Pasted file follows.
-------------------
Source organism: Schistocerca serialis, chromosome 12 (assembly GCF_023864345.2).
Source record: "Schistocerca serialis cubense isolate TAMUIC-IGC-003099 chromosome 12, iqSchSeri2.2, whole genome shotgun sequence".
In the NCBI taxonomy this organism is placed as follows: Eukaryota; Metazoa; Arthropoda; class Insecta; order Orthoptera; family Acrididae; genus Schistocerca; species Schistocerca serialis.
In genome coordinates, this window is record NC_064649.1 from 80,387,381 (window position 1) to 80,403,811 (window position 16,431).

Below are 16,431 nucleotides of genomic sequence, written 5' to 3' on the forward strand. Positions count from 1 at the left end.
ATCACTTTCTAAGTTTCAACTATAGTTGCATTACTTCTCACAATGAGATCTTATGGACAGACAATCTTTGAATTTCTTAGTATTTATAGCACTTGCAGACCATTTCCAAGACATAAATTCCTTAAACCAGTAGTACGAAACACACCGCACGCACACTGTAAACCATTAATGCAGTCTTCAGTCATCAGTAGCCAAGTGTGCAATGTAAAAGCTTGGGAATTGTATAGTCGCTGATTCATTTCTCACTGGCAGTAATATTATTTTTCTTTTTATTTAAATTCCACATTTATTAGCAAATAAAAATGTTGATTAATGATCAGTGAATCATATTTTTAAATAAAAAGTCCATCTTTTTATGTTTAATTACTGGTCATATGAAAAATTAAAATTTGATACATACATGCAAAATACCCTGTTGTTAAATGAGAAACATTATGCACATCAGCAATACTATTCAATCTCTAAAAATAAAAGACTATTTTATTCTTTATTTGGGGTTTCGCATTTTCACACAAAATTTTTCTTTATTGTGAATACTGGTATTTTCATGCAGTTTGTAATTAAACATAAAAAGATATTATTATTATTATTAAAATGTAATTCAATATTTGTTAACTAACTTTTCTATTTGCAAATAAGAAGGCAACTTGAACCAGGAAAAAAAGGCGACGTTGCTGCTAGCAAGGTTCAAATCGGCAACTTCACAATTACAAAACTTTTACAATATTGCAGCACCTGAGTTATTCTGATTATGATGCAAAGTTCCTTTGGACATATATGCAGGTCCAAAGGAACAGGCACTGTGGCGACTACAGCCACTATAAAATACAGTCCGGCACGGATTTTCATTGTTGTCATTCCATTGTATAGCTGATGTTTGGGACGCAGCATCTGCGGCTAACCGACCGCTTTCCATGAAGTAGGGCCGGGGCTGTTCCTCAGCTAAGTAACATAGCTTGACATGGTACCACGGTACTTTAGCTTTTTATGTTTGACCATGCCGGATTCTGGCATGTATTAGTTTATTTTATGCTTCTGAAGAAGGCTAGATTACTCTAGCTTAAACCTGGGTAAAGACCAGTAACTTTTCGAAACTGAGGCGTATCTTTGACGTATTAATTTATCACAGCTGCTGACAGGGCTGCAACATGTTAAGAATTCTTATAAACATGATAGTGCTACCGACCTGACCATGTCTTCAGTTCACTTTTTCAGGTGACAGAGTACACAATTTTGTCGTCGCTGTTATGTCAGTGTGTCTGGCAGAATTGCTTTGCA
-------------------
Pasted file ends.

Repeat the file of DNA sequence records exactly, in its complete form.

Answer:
Source organism: Schistocerca serialis, chromosome 12 (assembly GCF_023864345.2).
Source record: "Schistocerca serialis cubense isolate TAMUIC-IGC-003099 chromosome 12, iqSchSeri2.2, whole genome shotgun sequence".
In the NCBI taxonomy this organism is placed as follows: Eukaryota; Metazoa; Arthropoda; class Insecta; order Orthoptera; family Acrididae; genus Schistocerca; species Schistocerca serialis.
In genome coordinates, this window is record NC_064649.1 from 80,387,381 (window position 1) to 80,403,811 (window position 16,431).

Below are 16,431 nucleotides of genomic sequence, written 5' to 3' on the forward strand. Positions count from 1 at the left end.
ATCACTTTCTAAGTTTCAACTATAGTTGCATTACTTCTCACAATGAGATCTTATGGACAGACAATCTTTGAATTTCTTAGTATTTATAGCACTTGCAGACCATTTCCAAGACATAAATTCCTTAAACCAGTAGTACGAAACACACCGCACGCACACTGTAAACCATTAATGCAGTCTTCAGTCATCAGTAGCCAAGTGTGCAATGTAAAAGCTTGGGAATTGTATAGTCGCTGATTCATTTCTCACTGGCAGTAATATTATTTTTCTTTTTATTTAAATTCCACATTTATTAGCAAATAAAAATGTTGATTAATGATCAGTGAATCATATTTTTAAATAAAAAGTCCATCTTTTTATGTTTAATTACTGGTCATATGAAAAATTAAAATTTGATACATACATGCAAAATACCCTGTTGTTAAATGAGAAACATTATGCACATCAGCAATACTATTCAATCTCTAAAAATAAAAGACTATTTTATTCTTTATTTGGGGTTTCGCATTTTCACACAAAATTTTTCTTTATTGTGAATACTGGTATTTTCATGCAGTTTGTAATTAAACATAAAAAGATATTATTATTATTATTAAAATGTAATTCAATATTTGTTAACTAACTTTTCTATTTGCAAATAAGAAGGCAACTTGAACCAGGAAAAAAAGGCGACGTTGCTGCTAGCAAGGTTCAAATCGGCAACTTCACAATTACAAAACTTTTACAATATTGCAGCACCTGAGTTATTCTGATTATGATGCAAAGTTCCTTTGGACATATATGCAGGTCCAAAGGAACAGGCACTGTGGCGACTACAGCCACTATAAAATACAGTCCGGCACGGATTTTCATTGTTGTCATTCCATTGTATAGCTGATGTTTGGGACGCAGCATCTGCGGCTAACCGACCGCTTTCCATGAAGTAGGGCCGGGGCTGTTCCTCAGCTAAGTAACATAGCTTGACATGGTACCACGGTACTTTAGCTTTTTATGTTTGACCATGCCGGATTCTGGCATGTATTAGTTTATTTTATGCTTCTGAAGAAGGCTAGATTACTCTAGCTTAAACCTGGGTAAAGACCAGTAACTTTTCGAAACTGAGGCGTATCTTTGACGTATTAATTTATCACAGCTGCTGACAGGGCTGCAACATGTTAAGAATTCTTATAAACATGATAGTGCTACCGACCTGACCATGTCTTCAGTTCACTTTTTCAGGTGACAGAGTACACAATTTTGTCGTCGCTGTTATGTCAGTGTGTCTGGCAGAATTGCTTTGCA